The investigation into the murder of County Louth man Seamus Ludlow 30 years ago is to be re-opened, Irish police have said.
Mr Justice Barron criticised the 1976 Ludlow murder investigation
The move follows an Irish parliamentary report on Wednesday which called for the case to be re-investigated.
Mr Ludlow was shot in May 1976 after hitching a lift near his home in Dundalk. At that time gardai blamed his murder on the IRA.
The Ludlow family has said it wants an independent report into the killing.
They also want allegations of possible collusion between some gardai and loyalist paramilitaries examined.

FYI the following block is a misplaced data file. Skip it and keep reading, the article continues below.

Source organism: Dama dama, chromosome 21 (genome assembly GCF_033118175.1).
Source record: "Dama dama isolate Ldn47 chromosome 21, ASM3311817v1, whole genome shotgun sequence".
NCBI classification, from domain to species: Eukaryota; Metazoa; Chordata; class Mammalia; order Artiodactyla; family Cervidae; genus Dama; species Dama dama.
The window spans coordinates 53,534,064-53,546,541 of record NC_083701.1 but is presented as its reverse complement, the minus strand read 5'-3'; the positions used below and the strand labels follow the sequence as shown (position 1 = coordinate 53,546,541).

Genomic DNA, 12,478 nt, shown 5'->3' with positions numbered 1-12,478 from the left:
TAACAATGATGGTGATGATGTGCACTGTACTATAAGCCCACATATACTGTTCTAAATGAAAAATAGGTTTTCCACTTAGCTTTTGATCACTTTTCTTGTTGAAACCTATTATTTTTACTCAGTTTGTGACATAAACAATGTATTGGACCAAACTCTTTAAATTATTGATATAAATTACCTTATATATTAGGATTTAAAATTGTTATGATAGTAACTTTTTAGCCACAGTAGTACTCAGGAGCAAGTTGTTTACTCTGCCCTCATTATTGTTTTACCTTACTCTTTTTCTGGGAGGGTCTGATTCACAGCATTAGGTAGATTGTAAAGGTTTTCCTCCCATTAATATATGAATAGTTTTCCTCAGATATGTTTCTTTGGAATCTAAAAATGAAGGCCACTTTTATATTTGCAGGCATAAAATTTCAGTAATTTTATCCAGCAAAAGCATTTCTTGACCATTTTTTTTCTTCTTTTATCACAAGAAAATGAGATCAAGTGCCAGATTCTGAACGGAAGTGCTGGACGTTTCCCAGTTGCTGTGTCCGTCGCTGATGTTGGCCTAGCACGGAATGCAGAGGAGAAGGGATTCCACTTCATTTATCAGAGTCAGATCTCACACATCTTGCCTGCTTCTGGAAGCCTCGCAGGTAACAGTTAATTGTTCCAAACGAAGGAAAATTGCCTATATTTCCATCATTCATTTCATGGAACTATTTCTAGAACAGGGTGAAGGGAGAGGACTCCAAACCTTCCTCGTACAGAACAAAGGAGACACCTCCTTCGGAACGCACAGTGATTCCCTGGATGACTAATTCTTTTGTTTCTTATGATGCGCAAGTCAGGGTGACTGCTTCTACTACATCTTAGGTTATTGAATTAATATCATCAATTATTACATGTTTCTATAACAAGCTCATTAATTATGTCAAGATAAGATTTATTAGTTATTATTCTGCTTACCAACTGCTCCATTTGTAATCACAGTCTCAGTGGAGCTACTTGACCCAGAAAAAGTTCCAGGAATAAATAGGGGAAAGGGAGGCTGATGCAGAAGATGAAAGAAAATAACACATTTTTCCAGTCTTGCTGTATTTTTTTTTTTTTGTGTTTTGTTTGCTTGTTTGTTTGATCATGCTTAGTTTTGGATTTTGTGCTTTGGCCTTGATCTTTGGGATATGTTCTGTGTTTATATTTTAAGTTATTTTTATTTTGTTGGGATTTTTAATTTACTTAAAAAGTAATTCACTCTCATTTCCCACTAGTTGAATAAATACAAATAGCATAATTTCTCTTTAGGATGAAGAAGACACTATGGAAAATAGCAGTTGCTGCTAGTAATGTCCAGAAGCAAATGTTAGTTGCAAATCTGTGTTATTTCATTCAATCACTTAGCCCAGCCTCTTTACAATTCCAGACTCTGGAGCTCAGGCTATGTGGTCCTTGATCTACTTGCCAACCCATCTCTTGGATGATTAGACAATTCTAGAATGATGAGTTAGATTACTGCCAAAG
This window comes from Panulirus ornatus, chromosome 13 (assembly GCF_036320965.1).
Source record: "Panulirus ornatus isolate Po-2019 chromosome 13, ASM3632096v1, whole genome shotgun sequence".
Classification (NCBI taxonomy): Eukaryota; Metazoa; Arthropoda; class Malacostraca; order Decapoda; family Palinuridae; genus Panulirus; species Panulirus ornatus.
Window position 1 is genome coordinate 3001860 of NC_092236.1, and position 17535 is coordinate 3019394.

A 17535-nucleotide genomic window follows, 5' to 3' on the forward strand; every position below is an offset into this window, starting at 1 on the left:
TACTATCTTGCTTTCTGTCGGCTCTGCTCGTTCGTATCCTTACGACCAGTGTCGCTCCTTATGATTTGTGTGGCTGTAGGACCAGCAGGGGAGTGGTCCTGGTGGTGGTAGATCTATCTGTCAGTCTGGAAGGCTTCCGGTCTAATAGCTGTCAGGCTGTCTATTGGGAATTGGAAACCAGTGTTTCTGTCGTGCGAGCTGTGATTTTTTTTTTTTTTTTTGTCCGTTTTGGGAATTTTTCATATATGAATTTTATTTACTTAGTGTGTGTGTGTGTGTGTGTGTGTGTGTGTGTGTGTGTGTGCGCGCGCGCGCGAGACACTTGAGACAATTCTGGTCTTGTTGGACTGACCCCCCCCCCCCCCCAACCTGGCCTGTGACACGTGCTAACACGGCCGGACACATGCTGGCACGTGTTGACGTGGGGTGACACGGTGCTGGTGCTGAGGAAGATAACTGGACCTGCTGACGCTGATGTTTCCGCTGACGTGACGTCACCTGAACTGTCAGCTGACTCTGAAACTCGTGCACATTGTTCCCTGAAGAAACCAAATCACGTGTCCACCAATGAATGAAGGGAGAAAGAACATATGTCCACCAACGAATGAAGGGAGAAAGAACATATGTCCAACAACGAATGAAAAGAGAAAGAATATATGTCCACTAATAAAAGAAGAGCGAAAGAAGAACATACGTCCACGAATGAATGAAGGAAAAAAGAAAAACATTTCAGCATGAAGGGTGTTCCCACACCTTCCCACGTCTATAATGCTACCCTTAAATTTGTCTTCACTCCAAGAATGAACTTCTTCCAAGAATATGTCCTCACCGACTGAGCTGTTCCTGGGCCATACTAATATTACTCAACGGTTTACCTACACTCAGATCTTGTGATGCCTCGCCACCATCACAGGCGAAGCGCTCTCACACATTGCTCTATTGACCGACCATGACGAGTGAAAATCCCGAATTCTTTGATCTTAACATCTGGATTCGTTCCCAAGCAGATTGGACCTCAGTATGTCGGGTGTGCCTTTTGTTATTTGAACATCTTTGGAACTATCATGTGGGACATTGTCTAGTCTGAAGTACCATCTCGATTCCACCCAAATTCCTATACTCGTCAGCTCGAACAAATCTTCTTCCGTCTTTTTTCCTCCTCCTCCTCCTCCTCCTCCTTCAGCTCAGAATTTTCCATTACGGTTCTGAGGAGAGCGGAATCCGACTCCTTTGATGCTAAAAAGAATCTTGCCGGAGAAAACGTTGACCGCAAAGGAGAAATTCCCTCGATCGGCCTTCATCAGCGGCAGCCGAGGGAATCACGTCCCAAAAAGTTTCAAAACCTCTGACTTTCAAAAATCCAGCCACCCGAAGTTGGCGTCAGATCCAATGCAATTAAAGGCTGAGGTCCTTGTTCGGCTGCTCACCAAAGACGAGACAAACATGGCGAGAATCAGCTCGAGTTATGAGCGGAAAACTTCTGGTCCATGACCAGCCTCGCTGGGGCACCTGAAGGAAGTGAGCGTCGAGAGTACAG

In November 2005, a judicial report conducted in the Irish Republic named four loyalists suspected of the killing.
The report's author, Mr Justice Barron, criticised the garda investigation into the murder.
He said gardai had failed to question four Northern Ireland suspects named in the report because the RUC might have demanded reciprocal rights in the Irish Republic.
In October 2005, an inquest into the 47-year-old forestry worker's killing was told that in 1998, the RUC arrested and questioned four men from County Down.
Two of them independently gave evidence of how and where the murder was committed.
However, the Director of Public Prosecutions in Northern Ireland decided not to press charges.
The inquest was also told that in 1979, Irish police had the names and addresses of the same four men but Garda Headquarters did not allow the investigating officers to proceed.
Mr Justice Barron, a retired judge, said it was important to view these matters in the context that the period between 1976-1980 was "one of huge turmoil".